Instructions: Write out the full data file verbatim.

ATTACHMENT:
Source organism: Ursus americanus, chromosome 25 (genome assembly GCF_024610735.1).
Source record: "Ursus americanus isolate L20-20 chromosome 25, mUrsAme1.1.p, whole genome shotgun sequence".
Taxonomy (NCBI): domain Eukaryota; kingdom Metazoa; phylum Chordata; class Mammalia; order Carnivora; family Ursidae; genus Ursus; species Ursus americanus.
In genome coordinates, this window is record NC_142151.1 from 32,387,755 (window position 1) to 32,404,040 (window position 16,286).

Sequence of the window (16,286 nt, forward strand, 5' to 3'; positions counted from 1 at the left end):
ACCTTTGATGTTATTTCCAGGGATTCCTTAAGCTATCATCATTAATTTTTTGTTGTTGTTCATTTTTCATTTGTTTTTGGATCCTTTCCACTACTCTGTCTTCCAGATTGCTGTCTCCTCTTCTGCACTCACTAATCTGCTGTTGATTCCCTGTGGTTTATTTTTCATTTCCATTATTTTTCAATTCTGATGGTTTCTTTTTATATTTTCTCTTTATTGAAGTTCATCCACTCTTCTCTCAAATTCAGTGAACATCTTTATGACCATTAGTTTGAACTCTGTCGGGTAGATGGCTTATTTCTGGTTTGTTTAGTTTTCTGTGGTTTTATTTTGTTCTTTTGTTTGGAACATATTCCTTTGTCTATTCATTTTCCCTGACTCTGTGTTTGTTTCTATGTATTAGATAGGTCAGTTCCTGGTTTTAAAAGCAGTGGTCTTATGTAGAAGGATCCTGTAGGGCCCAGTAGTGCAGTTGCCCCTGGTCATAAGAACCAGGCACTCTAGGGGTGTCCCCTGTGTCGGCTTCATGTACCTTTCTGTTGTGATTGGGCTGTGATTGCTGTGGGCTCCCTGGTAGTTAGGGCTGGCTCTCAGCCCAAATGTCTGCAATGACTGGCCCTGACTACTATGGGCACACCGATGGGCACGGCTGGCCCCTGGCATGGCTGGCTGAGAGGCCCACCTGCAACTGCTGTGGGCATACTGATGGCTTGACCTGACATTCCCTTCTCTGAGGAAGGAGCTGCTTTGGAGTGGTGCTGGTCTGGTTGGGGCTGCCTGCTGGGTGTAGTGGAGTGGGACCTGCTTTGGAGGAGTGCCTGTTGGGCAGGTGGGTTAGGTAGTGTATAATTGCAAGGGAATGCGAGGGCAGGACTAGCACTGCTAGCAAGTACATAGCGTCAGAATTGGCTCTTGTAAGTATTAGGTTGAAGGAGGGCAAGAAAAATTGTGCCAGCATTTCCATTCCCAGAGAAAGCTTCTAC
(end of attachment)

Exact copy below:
Source organism: Ursus americanus, chromosome 25 (genome assembly GCF_024610735.1).
Source record: "Ursus americanus isolate L20-20 chromosome 25, mUrsAme1.1.p, whole genome shotgun sequence".
Taxonomy (NCBI): domain Eukaryota; kingdom Metazoa; phylum Chordata; class Mammalia; order Carnivora; family Ursidae; genus Ursus; species Ursus americanus.
In genome coordinates, this window is record NC_142151.1 from 32,387,755 (window position 1) to 32,404,040 (window position 16,286).

Sequence of the window (16,286 nt, forward strand, 5' to 3'; positions counted from 1 at the left end):
ACCTTTGATGTTATTTCCAGGGATTCCTTAAGCTATCATCATTAATTTTTTGTTGTTGTTCATTTTTCATTTGTTTTTGGATCCTTTCCACTACTCTGTCTTCCAGATTGCTGTCTCCTCTTCTGCACTCACTAATCTGCTGTTGATTCCCTGTGGTTTATTTTTCATTTCCATTATTTTTCAATTCTGATGGTTTCTTTTTATATTTTCTCTTTATTGAAGTTCATCCACTCTTCTCTCAAATTCAGTGAACATCTTTATGACCATTAGTTTGAACTCTGTCGGGTAGATGGCTTATTTCTGGTTTGTTTAGTTTTCTGTGGTTTTATTTTGTTCTTTTGTTTGGAACATATTCCTTTGTCTATTCATTTTCCCTGACTCTGTGTTTGTTTCTATGTATTAGATAGGTCAGTTCCTGGTTTTAAAAGCAGTGGTCTTATGTAGAAGGATCCTGTAGGGCCCAGTAGTGCAGTTGCCCCTGGTCATAAGAACCAGGCACTCTAGGGGTGTCCCCTGTGTCGGCTTCATGTACCTTTCTGTTGTGATTGGGCTGTGATTGCTGTGGGCTCCCTGGTAGTTAGGGCTGGCTCTCAGCCCAAATGTCTGCAATGACTGGCCCTGACTACTATGGGCACACCGATGGGCACGGCTGGCCCCTGGCATGGCTGGCTGAGAGGCCCACCTGCAACTGCTGTGGGCATACTGATGGCTTGACCTGACATTCCCTTCTCTGAGGAAGGAGCTGCTTTGGAGTGGTGCTGGTCTGGTTGGGGCTGCCTGCTGGGTGTAGTGGAGTGGGACCTGCTTTGGAGGAGTGCCTGTTGGGCAGGTGGGTTAGGTAGTGTATAATTGCAAGGGAATGCGAGGGCAGGACTAGCACTGCTAGCAAGTACATAGCGTCAGAATTGGCTCTTGTAAGTATTAGGTTGAAGGAGGGCAAGAAAAATTGTGCCAGCATTTCCATTCCCAGAGAAAGCTTCTAC